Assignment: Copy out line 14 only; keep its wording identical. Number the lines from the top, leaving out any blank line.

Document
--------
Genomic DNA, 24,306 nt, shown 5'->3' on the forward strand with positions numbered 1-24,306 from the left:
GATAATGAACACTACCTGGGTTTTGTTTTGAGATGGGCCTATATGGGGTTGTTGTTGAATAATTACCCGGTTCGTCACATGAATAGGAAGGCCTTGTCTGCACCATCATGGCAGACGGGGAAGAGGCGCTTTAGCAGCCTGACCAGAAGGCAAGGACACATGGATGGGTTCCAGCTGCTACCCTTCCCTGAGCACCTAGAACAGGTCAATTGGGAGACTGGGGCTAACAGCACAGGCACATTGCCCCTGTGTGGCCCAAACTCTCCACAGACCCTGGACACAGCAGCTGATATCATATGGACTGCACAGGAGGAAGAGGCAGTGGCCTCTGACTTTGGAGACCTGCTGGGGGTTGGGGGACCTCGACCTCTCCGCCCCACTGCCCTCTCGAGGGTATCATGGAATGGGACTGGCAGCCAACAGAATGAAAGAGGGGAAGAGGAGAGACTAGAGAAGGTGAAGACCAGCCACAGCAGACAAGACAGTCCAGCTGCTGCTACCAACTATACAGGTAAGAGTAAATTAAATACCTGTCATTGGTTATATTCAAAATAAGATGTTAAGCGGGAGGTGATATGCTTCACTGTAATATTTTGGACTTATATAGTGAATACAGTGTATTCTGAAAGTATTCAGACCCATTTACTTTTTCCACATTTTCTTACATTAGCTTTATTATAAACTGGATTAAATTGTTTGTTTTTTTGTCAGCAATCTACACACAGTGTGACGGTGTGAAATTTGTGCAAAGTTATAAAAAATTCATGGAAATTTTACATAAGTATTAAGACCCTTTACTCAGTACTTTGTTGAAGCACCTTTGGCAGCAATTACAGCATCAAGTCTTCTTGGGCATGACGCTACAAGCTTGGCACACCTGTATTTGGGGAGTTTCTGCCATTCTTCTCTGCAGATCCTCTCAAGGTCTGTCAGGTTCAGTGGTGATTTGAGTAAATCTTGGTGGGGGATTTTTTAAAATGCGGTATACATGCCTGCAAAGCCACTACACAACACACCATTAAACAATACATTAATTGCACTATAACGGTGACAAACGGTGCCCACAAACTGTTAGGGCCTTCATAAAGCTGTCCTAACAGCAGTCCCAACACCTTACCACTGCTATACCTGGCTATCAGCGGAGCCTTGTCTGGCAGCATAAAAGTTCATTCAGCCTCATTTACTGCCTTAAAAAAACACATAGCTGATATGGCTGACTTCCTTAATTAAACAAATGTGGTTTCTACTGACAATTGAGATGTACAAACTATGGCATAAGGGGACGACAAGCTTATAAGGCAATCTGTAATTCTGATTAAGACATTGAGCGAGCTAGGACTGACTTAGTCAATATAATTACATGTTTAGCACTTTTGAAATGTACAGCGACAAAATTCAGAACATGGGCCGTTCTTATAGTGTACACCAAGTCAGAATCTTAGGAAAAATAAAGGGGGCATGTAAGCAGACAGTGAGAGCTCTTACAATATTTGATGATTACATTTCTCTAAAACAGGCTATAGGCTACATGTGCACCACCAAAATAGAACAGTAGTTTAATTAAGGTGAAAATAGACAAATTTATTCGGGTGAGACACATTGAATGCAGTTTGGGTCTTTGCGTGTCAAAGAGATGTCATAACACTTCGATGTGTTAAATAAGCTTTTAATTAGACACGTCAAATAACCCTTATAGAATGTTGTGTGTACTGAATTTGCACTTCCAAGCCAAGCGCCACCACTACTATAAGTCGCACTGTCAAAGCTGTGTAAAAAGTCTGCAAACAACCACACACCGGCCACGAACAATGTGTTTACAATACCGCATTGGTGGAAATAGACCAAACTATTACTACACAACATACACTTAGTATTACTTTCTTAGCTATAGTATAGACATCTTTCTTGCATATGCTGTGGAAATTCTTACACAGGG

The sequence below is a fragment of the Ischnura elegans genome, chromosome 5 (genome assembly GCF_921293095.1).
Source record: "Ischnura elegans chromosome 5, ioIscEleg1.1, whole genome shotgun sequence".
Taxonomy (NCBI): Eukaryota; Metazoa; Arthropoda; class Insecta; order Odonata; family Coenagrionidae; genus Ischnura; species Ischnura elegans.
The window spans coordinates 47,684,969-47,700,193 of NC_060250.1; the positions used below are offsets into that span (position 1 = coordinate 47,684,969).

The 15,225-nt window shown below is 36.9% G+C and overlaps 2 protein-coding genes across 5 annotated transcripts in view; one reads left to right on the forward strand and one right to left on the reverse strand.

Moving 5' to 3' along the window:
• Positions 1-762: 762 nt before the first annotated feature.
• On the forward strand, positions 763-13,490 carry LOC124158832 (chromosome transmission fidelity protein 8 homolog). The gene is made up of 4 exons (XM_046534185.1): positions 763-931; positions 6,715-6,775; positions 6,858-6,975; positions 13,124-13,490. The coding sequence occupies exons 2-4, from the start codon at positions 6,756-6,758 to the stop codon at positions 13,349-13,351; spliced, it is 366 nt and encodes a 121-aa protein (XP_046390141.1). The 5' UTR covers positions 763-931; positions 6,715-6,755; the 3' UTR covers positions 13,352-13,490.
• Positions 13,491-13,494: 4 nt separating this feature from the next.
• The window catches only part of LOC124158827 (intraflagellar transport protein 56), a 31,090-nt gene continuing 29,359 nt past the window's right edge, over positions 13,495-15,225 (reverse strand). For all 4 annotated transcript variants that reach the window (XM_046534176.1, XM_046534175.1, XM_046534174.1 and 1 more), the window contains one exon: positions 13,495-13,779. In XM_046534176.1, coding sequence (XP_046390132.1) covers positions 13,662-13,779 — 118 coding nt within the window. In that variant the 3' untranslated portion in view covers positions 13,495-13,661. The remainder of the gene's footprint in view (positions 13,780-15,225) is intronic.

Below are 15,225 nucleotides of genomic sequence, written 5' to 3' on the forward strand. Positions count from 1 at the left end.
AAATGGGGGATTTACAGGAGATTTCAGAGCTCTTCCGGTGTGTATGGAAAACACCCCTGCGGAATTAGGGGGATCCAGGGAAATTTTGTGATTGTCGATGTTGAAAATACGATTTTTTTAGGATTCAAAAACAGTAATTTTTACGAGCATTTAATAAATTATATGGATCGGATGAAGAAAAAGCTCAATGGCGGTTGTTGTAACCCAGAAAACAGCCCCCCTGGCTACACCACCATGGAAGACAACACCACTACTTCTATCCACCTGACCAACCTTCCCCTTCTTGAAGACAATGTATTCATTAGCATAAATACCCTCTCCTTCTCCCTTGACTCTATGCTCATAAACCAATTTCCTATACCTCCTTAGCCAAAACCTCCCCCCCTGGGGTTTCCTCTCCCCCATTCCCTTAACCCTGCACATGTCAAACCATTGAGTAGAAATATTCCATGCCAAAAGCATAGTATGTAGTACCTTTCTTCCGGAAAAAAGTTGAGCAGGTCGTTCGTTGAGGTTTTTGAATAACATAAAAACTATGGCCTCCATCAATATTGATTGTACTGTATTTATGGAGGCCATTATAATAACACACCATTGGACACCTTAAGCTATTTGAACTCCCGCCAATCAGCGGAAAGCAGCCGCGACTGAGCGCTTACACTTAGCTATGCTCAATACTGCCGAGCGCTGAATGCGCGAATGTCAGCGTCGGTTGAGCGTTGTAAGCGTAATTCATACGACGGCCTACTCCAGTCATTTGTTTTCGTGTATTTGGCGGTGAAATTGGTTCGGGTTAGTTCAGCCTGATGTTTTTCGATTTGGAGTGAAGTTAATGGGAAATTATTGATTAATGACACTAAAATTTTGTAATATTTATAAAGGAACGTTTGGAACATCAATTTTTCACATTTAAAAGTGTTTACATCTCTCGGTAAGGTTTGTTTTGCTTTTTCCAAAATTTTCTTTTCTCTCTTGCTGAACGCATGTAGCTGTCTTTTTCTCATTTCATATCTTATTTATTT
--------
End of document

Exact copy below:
AAATGGGGGATTTACAGGAGATTTCAGAGCTCTTCCGGTGTGTATGGAAAACACCCCTGCGGAATTAGGGGGATCCAGGGAAATTTTGTGATTGTCGATGTTGAAAATACGATTTTTTTAGGATTCAAAAACAGTAATTTTTACGAGCATTTAATAAATTATATGGATCGGATGAAGAAAAAGCTCAATGGCGGTTGTTGTAACCCAGAAAACAGCCCCCCTGGCTACACCACCATGGAAGACAACACCACTACTTCTATCCACCTGACCAACCTTCCCCTTCTTGAAGACAATGTATTCATTAGCATAAATACCCTCTCCTTCTCCCTTGACTCTATGCTCATAAACCAATTTCCTATACCTCCTTAGCCAAAACCTCCCCCCCTGGGGTTTCCTCTCCCCCATTCCCTTAACCCTGCACATGTCAAACCATTGAGTAGAAATATTCCATGCCAAAAGCATAGTATGTAGTACCTTTCTTCCGGAAAAAAGTTGAGCAGGTCGTTCGTTGAGGTTTTTGAATAACATAAAAACTATGGCCTCCATCAATATTGATTGTACTGTATTTATGGAGGCCATTATAATAACACACCATTGGACACCTTAAGCTATTTGAACTCCCGCCAATCAGCGGAAAGCAGCCGCGACTGAGCGCTTACACTTAGCTATGCTCAATACTGCCGAGCGCTGAATGCGCGAATGTCAGCGTCGGTTGAGCGTTGTAAGCGTAATTCATACGACGGCCTACTCCAGTCATTTGTTTTCGTGTATTTGGCGGTGAAATTGGTTCGGGTTAGTTCAGCCTGATGTTTTTCGATTTGGAGTGAAGTTAATGGGAAATTATTGATTAATGACACTAAAATTTTGTAATATTTATAAAGGAACGTTTGGAACATCAATTTTTCACATTTAAAAGTGTTTACATCTCTCGGTAAGGTTTGTTTTGCTTTTTCCAAAATTTTCTTTTCTCTCTTGCTGAACGCATGTAGCTGTCTTTTTCTCATTTCATATCTTATTTATTT